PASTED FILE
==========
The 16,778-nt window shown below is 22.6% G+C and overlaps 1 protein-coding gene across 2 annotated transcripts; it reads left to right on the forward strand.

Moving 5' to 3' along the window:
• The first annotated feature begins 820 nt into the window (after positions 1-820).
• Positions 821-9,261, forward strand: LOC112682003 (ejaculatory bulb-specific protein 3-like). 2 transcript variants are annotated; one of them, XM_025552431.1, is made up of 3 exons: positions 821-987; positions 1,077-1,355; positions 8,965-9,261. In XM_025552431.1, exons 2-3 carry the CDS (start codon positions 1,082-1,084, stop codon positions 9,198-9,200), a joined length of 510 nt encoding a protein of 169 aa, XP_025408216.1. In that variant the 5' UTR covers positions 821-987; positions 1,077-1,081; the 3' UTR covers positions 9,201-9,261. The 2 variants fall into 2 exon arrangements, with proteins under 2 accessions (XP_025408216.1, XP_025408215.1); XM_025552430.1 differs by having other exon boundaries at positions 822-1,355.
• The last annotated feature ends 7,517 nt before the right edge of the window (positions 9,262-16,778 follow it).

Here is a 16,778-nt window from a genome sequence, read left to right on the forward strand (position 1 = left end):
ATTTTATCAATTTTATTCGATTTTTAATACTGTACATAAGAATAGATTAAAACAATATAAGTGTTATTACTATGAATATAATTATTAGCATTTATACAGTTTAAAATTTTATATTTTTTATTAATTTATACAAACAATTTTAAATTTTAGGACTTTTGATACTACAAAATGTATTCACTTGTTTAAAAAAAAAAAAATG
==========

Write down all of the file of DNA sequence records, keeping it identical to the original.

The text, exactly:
The 16,778-nt window shown below is 22.6% G+C and overlaps 1 protein-coding gene across 2 annotated transcripts; it reads left to right on the forward strand.

Moving 5' to 3' along the window:
• The first annotated feature begins 820 nt into the window (after positions 1-820).
• Positions 821-9,261, forward strand: LOC112682003 (ejaculatory bulb-specific protein 3-like). 2 transcript variants are annotated; one of them, XM_025552431.1, is made up of 3 exons: positions 821-987; positions 1,077-1,355; positions 8,965-9,261. In XM_025552431.1, exons 2-3 carry the CDS (start codon positions 1,082-1,084, stop codon positions 9,198-9,200), a joined length of 510 nt encoding a protein of 169 aa, XP_025408216.1. In that variant the 5' UTR covers positions 821-987; positions 1,077-1,081; the 3' UTR covers positions 9,201-9,261. The 2 variants fall into 2 exon arrangements, with proteins under 2 accessions (XP_025408216.1, XP_025408215.1); XM_025552430.1 differs by having other exon boundaries at positions 822-1,355.
• The last annotated feature ends 7,517 nt before the right edge of the window (positions 9,262-16,778 follow it).

Here is a 16,778-nt window from a genome sequence, read left to right on the forward strand (position 1 = left end):
ATTTTATCAATTTTATTCGATTTTTAATACTGTACATAAGAATAGATTAAAACAATATAAGTGTTATTACTATGAATATAATTATTAGCATTTATACAGTTTAAAATTTTATATTTTTTATTAATTTATACAAACAATTTTAAATTTTAGGACTTTTGATACTACAAAATGTATTCACTTGTTTAAAAAAAAAAAAATG